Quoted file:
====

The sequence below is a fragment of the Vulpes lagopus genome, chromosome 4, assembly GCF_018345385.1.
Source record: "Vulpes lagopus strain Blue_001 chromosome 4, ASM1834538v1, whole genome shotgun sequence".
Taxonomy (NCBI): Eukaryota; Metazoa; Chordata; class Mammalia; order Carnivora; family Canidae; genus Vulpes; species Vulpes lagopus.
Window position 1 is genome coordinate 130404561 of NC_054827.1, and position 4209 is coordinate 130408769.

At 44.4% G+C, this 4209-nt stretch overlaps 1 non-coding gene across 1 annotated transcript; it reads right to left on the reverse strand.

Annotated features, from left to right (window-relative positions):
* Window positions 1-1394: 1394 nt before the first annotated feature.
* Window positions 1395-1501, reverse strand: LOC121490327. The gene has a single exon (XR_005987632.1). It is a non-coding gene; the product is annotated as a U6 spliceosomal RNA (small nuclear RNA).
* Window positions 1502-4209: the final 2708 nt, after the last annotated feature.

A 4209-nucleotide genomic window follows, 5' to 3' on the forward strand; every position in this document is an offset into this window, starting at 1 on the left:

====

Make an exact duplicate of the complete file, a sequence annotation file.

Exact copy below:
The sequence below is a fragment of the Vulpes lagopus genome, chromosome 4, assembly GCF_018345385.1.
Source record: "Vulpes lagopus strain Blue_001 chromosome 4, ASM1834538v1, whole genome shotgun sequence".
Taxonomy (NCBI): Eukaryota; Metazoa; Chordata; class Mammalia; order Carnivora; family Canidae; genus Vulpes; species Vulpes lagopus.
Window position 1 is genome coordinate 130404561 of NC_054827.1, and position 4209 is coordinate 130408769.

At 44.4% G+C, this 4209-nt stretch overlaps 1 non-coding gene across 1 annotated transcript; it reads right to left on the reverse strand.

Annotated features, from left to right (window-relative positions):
* Window positions 1-1394: 1394 nt before the first annotated feature.
* Window positions 1395-1501, reverse strand: LOC121490327. The gene has a single exon (XR_005987632.1). It is a non-coding gene; the product is annotated as a U6 spliceosomal RNA (small nuclear RNA).
* Window positions 1502-4209: the final 2708 nt, after the last annotated feature.

A 4209-nucleotide genomic window follows, 5' to 3' on the forward strand; every position in this document is an offset into this window, starting at 1 on the left: